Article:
Players of Hearthstone be very cautious while looking for cheating tools and add-ons online, as there is a very good chance you might fall victim to a malware attack. Attackers use these third-party programs to get access to players' systems through malicious software.
In order to play better and earn more rewards, players search for third-party tools online, which according to cybersecurity firm Symantec contain malware. Installing these tools on the computer provides attackers back-door access to the system to steal sensitive data and Bitcoins. But Blizzard, the creator of the popular online collectible card game, does not approve of any of these tools as they give players an unfair advantage and are considered cheating.
Gold and dust hacking tools
Players earn cards through several means such as by paying real money, using gold that can be received by playing matches and via daily quests and lastly using dust, which can be gained by destroying cards players own.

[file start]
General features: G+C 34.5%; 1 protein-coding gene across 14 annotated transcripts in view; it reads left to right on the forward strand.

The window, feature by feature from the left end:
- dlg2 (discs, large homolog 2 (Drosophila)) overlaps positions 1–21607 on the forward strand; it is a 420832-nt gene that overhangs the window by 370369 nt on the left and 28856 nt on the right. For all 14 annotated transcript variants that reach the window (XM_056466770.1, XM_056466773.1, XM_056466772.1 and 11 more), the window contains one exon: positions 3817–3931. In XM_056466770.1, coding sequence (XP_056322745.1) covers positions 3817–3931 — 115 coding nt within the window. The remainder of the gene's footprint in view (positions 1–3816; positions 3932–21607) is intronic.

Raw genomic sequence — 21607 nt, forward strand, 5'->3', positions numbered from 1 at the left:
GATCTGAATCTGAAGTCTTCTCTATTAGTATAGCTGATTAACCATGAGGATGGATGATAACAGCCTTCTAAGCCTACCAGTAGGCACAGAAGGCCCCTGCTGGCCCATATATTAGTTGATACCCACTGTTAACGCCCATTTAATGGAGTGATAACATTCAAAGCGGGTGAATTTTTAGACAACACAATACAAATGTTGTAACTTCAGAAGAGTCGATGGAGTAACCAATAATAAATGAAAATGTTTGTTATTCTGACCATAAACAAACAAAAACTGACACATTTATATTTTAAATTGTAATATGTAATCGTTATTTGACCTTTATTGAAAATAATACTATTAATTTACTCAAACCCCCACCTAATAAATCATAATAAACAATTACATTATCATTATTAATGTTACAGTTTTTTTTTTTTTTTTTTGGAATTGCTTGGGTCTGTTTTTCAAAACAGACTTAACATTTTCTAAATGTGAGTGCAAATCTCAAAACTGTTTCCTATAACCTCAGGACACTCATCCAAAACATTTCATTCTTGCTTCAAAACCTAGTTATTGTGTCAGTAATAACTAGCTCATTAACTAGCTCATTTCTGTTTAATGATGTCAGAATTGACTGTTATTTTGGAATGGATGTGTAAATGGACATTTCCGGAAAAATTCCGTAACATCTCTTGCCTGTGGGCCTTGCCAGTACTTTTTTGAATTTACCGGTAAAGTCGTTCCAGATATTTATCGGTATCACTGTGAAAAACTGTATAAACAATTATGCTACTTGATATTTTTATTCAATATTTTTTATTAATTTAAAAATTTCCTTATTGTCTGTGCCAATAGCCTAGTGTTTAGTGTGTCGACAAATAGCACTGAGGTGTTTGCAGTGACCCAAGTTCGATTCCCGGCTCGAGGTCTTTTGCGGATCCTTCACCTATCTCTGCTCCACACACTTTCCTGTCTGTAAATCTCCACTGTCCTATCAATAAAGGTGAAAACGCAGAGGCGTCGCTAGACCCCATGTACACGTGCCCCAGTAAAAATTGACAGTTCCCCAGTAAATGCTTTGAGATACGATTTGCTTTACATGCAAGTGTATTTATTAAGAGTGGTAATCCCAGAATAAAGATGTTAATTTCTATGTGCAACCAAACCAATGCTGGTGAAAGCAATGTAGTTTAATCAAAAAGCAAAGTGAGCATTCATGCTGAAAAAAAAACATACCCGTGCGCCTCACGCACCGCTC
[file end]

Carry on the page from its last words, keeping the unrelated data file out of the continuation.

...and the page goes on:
The fastest way to earn cards is to purchase them using real money, whereas other methods require time. Instead of paying money or playing the game, players usually end up cheating to get gold and dust, through certain apps. These apps are actually scams, claims Symantec.
Apart from the gold and dust hacking tools, attackers use several other means to cheat in the Hearthstone game. Players sometimes use bots or botting, also known as cyberverse, while making use of specialist software to play games on their behalf.
Bots can play games that generate more rewards, such as Arena. Very much like gold and dust hacking tools, bot apps also contain malware and once installed, they gives hackers access to the system.
Add-ons to target players
One of the popular add-ons in Hearthstone is deck trackers that inform players about which cards have not being drawn yet. Although Blizzard does not entertain such third-party apps, the deck tracker add-on is being widely used by streamers to broadcast Hearthstone matches on Twitch.
Symantec claims hackers have released their version of deck tracker add-ons. The security firm earlier reported hackers were using Backdoor.Breut as one of the add-ons under the file name Hearthstone Deck Tracker.exe.